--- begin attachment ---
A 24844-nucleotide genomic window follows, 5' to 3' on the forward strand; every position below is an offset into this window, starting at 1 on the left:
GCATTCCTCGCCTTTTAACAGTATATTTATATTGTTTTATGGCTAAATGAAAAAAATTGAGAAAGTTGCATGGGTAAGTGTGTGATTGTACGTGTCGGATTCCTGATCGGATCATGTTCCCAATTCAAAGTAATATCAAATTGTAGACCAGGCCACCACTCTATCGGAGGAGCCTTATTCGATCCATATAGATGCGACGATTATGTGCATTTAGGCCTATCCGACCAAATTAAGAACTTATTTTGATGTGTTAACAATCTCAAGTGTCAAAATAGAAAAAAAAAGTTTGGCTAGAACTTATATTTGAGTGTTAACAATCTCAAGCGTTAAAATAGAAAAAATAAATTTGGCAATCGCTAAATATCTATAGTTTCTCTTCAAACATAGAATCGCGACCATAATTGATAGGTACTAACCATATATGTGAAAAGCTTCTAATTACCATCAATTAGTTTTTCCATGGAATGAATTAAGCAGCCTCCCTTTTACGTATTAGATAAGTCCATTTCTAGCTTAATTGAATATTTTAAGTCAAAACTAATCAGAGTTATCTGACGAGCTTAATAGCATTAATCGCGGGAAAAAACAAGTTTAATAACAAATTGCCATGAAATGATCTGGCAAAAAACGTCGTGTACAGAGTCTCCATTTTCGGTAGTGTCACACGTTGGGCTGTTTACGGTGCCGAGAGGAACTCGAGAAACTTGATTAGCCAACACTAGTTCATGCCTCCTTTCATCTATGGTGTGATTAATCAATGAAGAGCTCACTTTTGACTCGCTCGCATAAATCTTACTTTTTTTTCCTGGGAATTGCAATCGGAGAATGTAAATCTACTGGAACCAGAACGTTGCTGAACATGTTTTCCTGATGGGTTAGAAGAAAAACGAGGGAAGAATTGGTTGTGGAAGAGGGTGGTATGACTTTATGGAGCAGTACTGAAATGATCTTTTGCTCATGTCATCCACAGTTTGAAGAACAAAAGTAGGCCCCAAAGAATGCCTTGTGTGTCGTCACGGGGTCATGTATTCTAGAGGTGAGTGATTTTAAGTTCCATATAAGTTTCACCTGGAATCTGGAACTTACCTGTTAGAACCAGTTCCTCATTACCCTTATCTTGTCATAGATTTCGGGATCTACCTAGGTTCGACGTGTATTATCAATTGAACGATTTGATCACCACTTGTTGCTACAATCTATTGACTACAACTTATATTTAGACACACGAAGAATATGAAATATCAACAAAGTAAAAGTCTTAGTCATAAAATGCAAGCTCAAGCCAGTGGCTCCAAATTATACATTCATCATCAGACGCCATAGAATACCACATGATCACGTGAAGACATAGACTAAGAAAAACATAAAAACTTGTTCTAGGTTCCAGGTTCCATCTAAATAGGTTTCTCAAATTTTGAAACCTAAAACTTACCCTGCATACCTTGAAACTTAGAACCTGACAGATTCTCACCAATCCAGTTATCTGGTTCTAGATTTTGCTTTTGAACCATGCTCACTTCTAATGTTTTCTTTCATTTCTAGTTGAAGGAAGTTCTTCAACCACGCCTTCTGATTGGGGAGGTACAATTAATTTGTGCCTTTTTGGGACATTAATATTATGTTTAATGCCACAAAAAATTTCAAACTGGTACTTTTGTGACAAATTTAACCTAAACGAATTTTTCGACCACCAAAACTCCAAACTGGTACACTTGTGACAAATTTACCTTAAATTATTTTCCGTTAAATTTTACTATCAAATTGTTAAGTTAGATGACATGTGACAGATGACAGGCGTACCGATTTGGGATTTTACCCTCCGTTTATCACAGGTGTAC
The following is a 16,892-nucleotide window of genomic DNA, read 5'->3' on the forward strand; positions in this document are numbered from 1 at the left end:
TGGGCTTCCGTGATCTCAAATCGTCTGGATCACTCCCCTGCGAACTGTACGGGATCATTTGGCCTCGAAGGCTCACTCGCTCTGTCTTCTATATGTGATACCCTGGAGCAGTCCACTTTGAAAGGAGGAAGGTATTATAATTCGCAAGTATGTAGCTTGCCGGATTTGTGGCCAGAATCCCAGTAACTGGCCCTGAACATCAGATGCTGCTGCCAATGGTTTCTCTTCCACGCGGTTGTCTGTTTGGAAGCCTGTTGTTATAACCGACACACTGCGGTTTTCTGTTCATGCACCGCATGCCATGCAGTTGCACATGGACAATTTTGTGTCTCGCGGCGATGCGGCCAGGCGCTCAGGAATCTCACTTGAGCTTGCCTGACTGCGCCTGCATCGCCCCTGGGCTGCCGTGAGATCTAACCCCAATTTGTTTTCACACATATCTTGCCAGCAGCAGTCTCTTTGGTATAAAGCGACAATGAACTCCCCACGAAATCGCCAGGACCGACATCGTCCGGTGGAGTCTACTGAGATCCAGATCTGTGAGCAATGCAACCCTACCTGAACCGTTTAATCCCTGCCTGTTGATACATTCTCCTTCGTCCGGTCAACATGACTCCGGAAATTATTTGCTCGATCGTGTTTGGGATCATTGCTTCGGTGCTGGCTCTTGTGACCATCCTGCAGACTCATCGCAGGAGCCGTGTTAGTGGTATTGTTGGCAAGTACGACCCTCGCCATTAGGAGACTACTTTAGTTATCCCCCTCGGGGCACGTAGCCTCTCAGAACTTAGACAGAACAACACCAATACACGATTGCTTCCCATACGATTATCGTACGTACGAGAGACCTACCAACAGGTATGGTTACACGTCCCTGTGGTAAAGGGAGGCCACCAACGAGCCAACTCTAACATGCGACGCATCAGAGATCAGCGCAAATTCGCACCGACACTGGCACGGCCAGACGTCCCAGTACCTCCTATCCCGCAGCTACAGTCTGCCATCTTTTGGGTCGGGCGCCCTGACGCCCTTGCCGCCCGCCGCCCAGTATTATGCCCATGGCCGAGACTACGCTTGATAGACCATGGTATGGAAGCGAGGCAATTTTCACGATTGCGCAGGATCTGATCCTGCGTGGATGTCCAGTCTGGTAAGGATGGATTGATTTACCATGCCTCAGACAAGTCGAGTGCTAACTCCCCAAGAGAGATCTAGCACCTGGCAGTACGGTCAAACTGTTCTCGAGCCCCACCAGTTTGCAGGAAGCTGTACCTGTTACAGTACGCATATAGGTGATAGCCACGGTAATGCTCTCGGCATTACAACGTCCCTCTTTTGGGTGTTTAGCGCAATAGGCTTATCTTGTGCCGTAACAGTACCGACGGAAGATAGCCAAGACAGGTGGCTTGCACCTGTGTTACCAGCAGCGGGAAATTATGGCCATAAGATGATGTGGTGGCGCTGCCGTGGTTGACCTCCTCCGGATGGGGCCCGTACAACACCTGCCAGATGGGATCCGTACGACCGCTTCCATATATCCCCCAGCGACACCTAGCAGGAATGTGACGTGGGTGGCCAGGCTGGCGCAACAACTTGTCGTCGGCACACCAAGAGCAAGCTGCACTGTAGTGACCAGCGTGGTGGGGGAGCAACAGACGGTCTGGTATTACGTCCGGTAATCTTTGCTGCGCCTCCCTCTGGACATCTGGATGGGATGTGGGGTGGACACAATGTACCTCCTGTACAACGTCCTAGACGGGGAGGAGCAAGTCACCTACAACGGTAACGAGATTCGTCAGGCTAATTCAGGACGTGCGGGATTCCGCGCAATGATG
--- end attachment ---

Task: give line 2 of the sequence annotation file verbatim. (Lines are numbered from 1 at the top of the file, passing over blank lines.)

GCATTCCTCGCCTTTTAACAGTATATTTATATTGTTTTATGGCTAAATGAAAAAAATTGAGAAAGTTGCATGGGTAAGTGTGTGATTGTACGTGTCGGATTCCTGATCGGATCATGTTCCCAATTCAAAGTAATATCAAATTGTAGACCAGGCCACCACTCTATCGGAGGAGCCTTATTCGATCCATATAGATGCGACGATTATGTGCATTTAGGCCTATCCGACCAAATTAAGAACTTATTTTGATGTGTTAACAATCTCAAGTGTCAAAATAGAAAAAAAAAGTTTGGCTAGAACTTATATTTGAGTGTTAACAATCTCAAGCGTTAAAATAGAAAAAATAAATTTGGCAATCGCTAAATATCTATAGTTTCTCTTCAAACATAGAATCGCGACCATAATTGATAGGTACTAACCATATATGTGAAAAGCTTCTAATTACCATCAATTAGTTTTTCCATGGAATGAATTAAGCAGCCTCCCTTTTACGTATTAGATAAGTCCATTTCTAGCTTAATTGAATATTTTAAGTCAAAACTAATCAGAGTTATCTGACGAGCTTAATAGCATTAATCGCGGGAAAAAACAAGTTTAATAACAAATTGCCATGAAATGATCTGGCAAAAAACGTCGTGTACAGAGTCTCCATTTTCGGTAGTGTCACACGTTGGGCTGTTTACGGTGCCGAGAGGAACTCGAGAAACTTGATTAGCCAACACTAGTTCATGCCTCCTTTCATCTATGGTGTGATTAATCAATGAAGAGCTCACTTTTGACTCGCTCGCATAAATCTTACTTTTTTTTCCTGGGAATTGCAATCGGAGAATGTAAATCTACTGGAACCAGAACGTTGCTGAACATGTTTTCCTGATGGGTTAGAAGAAAAACGAGGGAAGAATTGGTTGTGGAAGAGGGTGGTATGACTTTATGGAGCAGTACTGAAATGATCTTTTGCTCATGTCATCCACAGTTTGAAGAACAAAAGTAGGCCCCAAAGAATGCCTTGTGTGTCGTCACGGGGTCATGTATTCTAGAGGTGAGTGATTTTAAGTTCCATATAAGTTTCACCTGGAATCTGGAACTTACCTGTTAGAACCAGTTCCTCATTACCCTTATCTTGTCATAGATTTCGGGATCTACCTAGGTTCGACGTGTATTATCAATTGAACGATTTGATCACCACTTGTTGCTACAATCTATTGACTACAACTTATATTTAGACACACGAAGAATATGAAATATCAACAAAGTAAAAGTCTTAGTCATAAAATGCAAGCTCAAGCCAGTGGCTCCAAATTATACATTCATCATCAGACGCCATAGAATACCACATGATCACGTGAAGACATAGACTAAGAAAAACATAAAAACTTGTTCTAGGTTCCAGGTTCCATCTAAATAGGTTTCTCAAATTTTGAAACCTAAAACTTACCCTGCATACCTTGAAACTTAGAACCTGACAGATTCTCACCAATCCAGTTATCTGGTTCTAGATTTTGCTTTTGAACCATGCTCACTTCTAATGTTTTCTTTCATTTCTAGTTGAAGGAAGTTCTTCAACCACGCCTTCTGATTGGGGAGGTACAATTAATTTGTGCCTTTTTGGGACATTAATATTATGTTTAATGCCACAAAAAATTTCAAACTGGTACTTTTGTGACAAATTTAACCTAAACGAATTTTTCGACCACCAAAACTCCAAACTGGTACACTTGTGACAAATTTACCTTAAATTATTTTCCGTTAAATTTTACTATCAAATTGTTAAGTTAGATGACATGTGACAGATGACAGGCGTACCGATTTGGGATTTTACCCTCCGTTTATCACAGGTGTAC